Insurance is something a company buys with the hope that they will never have to use it. Of course when they do have a claim, they expect the process to go smoothly. The expectation is that legitimate claims get paid, and bogus claims don’t. The majority of claims are handled without incident; but, unfortunately, we don’t hear a lot about those claims. It’s the difficult claims that get all the press because those are the claims that create the most sensationalism.
The focus of this article will be on the claim’s process, specifically, workers compensation, general liability, auto and property claims. In the interest of brevity, I’ll only elaborate on workers compensation and automobile claims. It is important to note that no two claims are exactly alike, and that each and every claim has its own set of circumstances.
The claims adjuster is the central figure in any claim. Simply stated, their job is to apply the applicable policy provisions and to make sure the claim is handled promptly and without prejudice. Claims departments are a highly specialized business unit of every insurance company. Auto claims are handled by auto adjusters, workers compensation claims are handled by workers compensation adjusters, etc.
Let’s run through a workers compensation claim. First, the insured calls in the claim and the adjuster takes all of the information. Second, the adjuster contacts the injured employee to get his/her story (on tape), and they corroborate their story with any witnesses to the accident. Thirdly, if needed, the adjuster will contact the medical provider to get an idea on the extent of injuries. Next, the adjuster will coordinate care and act as a liaison between the injured employee and the insured. Lastly, if it appears that the claim is questionable, they will do everything in their power to fight the claim. Usually, by this stage, the injured employee has hired an attorney.
In an automobile claim, you could have four different people handling the claim. Depending on the damage/injuries, you could have a front line adjuster, an appraiser, a PIP adjuster and a bodily injury adjuster. It’s the front line adjusters’ job to act as the quarterback and to coordinate the claim with all of the other adjusters. The adjusters and appraisers are highly trained in their specific area of expertise. I only mention this because, as we know, there are people out there who put in fraudulent claims. Trust me, if the claims looks as though it’s fraudulent, they will know, and the repercussions are severe.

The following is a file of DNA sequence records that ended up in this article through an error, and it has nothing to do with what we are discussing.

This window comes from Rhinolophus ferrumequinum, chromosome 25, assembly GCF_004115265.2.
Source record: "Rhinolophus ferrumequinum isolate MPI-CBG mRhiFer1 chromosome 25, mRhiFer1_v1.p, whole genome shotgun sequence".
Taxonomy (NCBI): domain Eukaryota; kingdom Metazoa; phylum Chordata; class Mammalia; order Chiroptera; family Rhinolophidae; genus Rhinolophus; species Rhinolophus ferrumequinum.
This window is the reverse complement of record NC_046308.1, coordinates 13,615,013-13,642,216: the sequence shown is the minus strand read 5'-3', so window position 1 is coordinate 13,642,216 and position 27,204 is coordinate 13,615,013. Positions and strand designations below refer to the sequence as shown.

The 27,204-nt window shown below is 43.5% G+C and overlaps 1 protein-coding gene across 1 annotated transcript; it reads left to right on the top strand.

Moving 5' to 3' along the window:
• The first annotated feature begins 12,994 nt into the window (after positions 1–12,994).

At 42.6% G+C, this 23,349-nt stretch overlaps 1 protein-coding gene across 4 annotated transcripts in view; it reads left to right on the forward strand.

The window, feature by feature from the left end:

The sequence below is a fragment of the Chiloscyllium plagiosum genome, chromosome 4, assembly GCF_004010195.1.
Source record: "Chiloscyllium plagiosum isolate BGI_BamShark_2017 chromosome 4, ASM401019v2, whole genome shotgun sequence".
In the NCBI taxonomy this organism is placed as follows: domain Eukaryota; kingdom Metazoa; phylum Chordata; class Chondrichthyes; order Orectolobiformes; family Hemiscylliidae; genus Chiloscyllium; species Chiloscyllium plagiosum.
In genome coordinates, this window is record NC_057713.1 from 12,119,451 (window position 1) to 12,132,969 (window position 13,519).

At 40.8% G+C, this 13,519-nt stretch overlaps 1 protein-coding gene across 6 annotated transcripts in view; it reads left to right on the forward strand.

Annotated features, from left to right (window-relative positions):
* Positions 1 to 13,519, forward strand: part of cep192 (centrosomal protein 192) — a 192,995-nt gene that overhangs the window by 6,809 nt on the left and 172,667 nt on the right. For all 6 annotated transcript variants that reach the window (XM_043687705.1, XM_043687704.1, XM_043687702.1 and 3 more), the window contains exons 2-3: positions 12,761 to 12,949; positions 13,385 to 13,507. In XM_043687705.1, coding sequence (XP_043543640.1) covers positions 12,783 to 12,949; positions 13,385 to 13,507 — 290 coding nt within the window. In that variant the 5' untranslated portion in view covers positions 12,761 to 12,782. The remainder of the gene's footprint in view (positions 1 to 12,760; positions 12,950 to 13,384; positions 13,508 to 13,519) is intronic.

When it comes to claims, speed is of the essence. The quicker the insurer gets the claim, the better the claim will be handled. Insurance companies want to be the first to contact the injured party (or parties). I always recommend that the insured report all claims, no matter how small or seemingly insignificant. The insured isn’t the one to make the determination as to whether the claim is legitimate or not, the insurer is. It’s important to note the policy provisions when a claim occurs. Ideally, you would have read the policy before a loss occurs, but I know that’s not always the case. Among other things, it states: “Give us prompt notice of the loss or damage.” So, not only is it wise to report claims promptly, it’s a condition in your policy to do so.
In addition to prompt reporting of claims, you must “take all reasonable steps to protect the covered property from further damage, and keep a record of your expenses necessary to protect the covered property.” For instance, if a tree falls on your building and exposes your personal property to the elements, the insurer expects you to minimize further damage by any means possible. This could include moving your property to another location, or having the building damage temporarily fixed to prevent further damage until the adjuster can make a determination of damages.
It is the adjuster’s job to set the reserve. A reserve is the probable ultimate exposure. In other words, it’s the amount the carrier expects to pay for the claim. The better the information they get, the more accurate the reserve. Reserves do change from time to time that is why it’s imperative to pay close attention to your loss runs. For the difficult claims, your agent should be scheduling (and attending) claims reviews with you and the adjuster. This gives you the opportunity to question how the claim is being handled and have the adjuster justify the reserve.
Hopefully you’ve done your best to prevent claims from happening, but we know they do occur. It’s what you do when a claim occurs that determines the final payout. It all starts with reporting all claims in a timely manner. A good agent, and insurance company, will guide you through the process, and do all they can to make sure the process goes smoothly. If they can’t, find someone who can.